Before 1953, section 10177.5 specifically authorized license revocation whenever a final judgment was obtained in a civil action upon grounds of fraud, misrepresentation, or deceit, "at any time within three years subsequent to said judgment." The version of section 10176 then in effect authorized license revocation "at any time where the licensee within the immediately preceding three years ... in performing ... the acts within the scope of this chapter has been guilty of " several listed acts of misconduct, such as making a substantial misrepresentation. Section 10177 contained similar language, authorizing license revocation of a licensee "who within three years immediately preceding" committed any one of the listed acts of misconduct, such as procuring a real estate license by misrepresentation. (Stats. 1949, ch. 826, §§ 5, 6, 7, pp. 1570-1573.)

The Legislature amended these sections in 1953 by deleting each reference to a three-year period. At the same time, it enacted section 10101. As [18 Cal. App. 4th 1585] originally introduced in Senate Bill No. 675 (1953 Reg. Sess.) section 10101 provided that the accusation was to be filed not later than three years from the occurrence of the "acts or omissions" with which the licensee was charged. The bill was amended March 26, 1953, to delete the narrow and specific reference to "acts or omissions" and substitute more broad terminology providing that the accusation must be filed "not later than three years from the occurrence of the grounds for revocation ...." (See 1 Sen. J. (1953 Reg. Sess.) pp. 229, 1339; Stats. 1953, ch. 762, §§ 1-4, pp. 2025-2027.) We agree with the Commissioner that this change indicates legislative intent to retain the date of judgment as the commencement of the limitations period for an accusation under section 10177.5.

As we have already discussed in the previous section, the ground for license revocation in this case was the final civil judgment against CREL, not the acts or omissions underlying that judgment. (See Richards v. Gordon, supra, 254 Cal.App.2d at p. 741.) The accusation was timely filed.

V. , VI. fn. ***

VII. Disposition

The judgment is affirmed.

Stein, J., and Dossee, J., concurred.

A petition for a rehearing was denied October 29, 1993, and appellant's petition for review by the Supreme Court was denied December 30, 1993.

FN *. Pursuant to California Rules of Court, rules 976(b) and 976.1, this opinion is certified for publication with the exception of parts V and VI.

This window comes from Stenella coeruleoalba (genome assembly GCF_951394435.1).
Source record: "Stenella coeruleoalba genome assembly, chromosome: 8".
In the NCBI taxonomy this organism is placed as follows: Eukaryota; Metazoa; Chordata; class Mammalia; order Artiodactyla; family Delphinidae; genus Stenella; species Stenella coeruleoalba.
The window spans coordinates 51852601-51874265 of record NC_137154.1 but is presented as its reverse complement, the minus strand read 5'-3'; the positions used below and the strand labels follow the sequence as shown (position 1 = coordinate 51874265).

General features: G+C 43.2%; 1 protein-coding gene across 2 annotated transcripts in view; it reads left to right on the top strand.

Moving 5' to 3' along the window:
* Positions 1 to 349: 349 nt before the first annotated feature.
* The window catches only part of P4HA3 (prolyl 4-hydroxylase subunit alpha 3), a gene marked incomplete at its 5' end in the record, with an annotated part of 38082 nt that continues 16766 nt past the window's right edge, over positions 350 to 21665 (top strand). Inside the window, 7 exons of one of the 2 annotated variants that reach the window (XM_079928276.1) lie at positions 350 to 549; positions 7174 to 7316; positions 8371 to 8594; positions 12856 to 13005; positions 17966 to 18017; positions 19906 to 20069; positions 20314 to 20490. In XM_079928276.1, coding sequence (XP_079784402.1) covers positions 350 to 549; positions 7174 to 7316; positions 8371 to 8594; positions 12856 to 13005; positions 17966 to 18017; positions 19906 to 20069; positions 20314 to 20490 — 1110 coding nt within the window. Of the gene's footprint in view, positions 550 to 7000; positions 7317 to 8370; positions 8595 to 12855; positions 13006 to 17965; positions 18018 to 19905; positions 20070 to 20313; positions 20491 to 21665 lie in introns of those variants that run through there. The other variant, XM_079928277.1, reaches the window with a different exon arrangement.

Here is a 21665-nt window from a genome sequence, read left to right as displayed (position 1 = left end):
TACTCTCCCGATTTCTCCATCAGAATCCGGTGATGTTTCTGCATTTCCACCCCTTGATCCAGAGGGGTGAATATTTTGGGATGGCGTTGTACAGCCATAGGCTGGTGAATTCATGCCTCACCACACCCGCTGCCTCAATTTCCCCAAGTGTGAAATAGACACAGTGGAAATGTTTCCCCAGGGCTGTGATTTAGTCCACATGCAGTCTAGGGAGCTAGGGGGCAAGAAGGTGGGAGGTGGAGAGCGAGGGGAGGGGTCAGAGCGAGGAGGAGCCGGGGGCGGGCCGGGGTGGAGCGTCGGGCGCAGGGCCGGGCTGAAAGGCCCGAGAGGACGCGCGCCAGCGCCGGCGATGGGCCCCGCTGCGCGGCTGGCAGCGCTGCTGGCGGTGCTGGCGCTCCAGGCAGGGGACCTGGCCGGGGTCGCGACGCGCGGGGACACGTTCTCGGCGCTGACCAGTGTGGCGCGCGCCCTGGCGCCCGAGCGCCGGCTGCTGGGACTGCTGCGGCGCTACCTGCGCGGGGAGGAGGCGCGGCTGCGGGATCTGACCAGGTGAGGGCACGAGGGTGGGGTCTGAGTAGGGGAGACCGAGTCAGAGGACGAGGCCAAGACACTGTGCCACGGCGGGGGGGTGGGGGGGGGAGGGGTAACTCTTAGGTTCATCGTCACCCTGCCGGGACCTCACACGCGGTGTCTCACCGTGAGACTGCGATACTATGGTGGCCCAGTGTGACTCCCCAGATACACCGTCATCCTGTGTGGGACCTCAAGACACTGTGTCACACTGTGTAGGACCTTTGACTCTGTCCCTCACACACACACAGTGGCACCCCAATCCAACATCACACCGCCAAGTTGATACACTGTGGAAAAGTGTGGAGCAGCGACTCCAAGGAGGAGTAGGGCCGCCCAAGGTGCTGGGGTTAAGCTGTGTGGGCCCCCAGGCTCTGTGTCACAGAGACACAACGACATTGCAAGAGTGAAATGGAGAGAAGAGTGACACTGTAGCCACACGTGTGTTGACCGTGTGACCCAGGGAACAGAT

FN 1. All statutory references are to the Business and Professions Code unless otherwise indicated.

FN 2. The Legislature has recently reaffirmed that principle. It enacted section 10032, which provides in part that a broker and salesperson licensed under that broker may contract between themselves as independent contractors or as employer and employee, for purposes of their legal relationship with and obligations to each other. At the same time, in an uncodified expression of legislative intent, it declared, "This act shall not be interpreted or applied to affect the ... holding in [Gipson] v. Davis Realty Co. [1963] 215 Cal. App. 2d 190, that a real estate broker may be vicariously liable under the doctrine of respondeat superior for tortious acts of a salesperson licensed under the broker; and further, ... that any provision in a contract which purports to change that relationship from that of an agent to independent contractor is invalid as being contrary to law for purposes of tort liability to third parties." (Stats. 1991, ch. 679, § 2.)

FN 3. The Commissioner's decision states: "Russell was the only licensed person at CREL with knowledge of the Reiner loan at the time the loan application was being processed."

FN 4. Furthermore, even if we were to interpret the existence of a civil judgment as defined in section 10177.5 as a "violation" within the meaning of section 10179, an accusation under section 10177.5 must be based on a judgment against the licensee itself, not a judgment against the licensee's employee. CREL was disciplined properly under that section because a judgment was obtained against it.

FN *. See footnote, ante, page 1575.